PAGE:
Zhao was accused of leaking state secrets after the New York Times reported that Jiang Zemin, the former Chinese president, was about to resign as head of the central military commission, which he did shortly afterwards.
 
Jiang's retirement, while widely expected, was a closely guarded secret.
 
Fraud charge
 
Zhao was accused of telling the newspaper about claims of rivalry between Jiang and his successor Hu Jintao. Zhao and the New York Times have always denied the charges.
 
He was found not guilty on of leaking state secrets but convicted for allegedly receiving $2,660 from a farmer while working for a newspaper in northeast China's Jilin province in 2001 – a charge he also denied.
 
His sister, Zhao Kun, said the charges were an "excuse" to imprison her brother.
 
Zhao's case sparked diplomatic rows between China and the US, with Washington repeatedly calling on Beijing to release him.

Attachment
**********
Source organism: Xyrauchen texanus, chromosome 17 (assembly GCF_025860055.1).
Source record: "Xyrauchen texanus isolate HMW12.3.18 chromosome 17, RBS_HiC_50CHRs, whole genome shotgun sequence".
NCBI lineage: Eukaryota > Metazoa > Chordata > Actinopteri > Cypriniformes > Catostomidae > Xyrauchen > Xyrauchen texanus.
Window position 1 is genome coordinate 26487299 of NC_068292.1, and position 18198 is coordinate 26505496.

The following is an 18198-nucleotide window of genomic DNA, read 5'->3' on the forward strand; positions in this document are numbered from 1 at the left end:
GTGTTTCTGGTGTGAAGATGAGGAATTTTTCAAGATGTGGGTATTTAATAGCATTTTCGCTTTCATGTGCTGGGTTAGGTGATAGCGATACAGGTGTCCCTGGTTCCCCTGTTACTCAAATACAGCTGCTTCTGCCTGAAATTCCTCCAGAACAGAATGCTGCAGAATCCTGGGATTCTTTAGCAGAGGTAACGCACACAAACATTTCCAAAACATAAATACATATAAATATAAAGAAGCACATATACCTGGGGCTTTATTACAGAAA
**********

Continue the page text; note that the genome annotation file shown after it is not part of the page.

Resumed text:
International human rights groups had also demanded his release.
 
Investigative past
 
Reporters Without Borders said on Friday that Zhao should have all his rights restored, including the right to work as a journalist.
 
China holds 35 journalists and 51 cyber-dissidents in prison "just for exercising their right to inform", according to the group.
 
Bill Keller, the executive editor of the New York Times, said he was delighted Zhao was free after three years in prison.
 
"We have said all along that Mr Zhao is an honorable, hard-working reporter whose only offence seems to have been practicing journalism," he said.
 
Before joining the Times in 2004, Zhao was an investigative reporter for Chinese publications and wrote about official corruption and abuses in the countryside.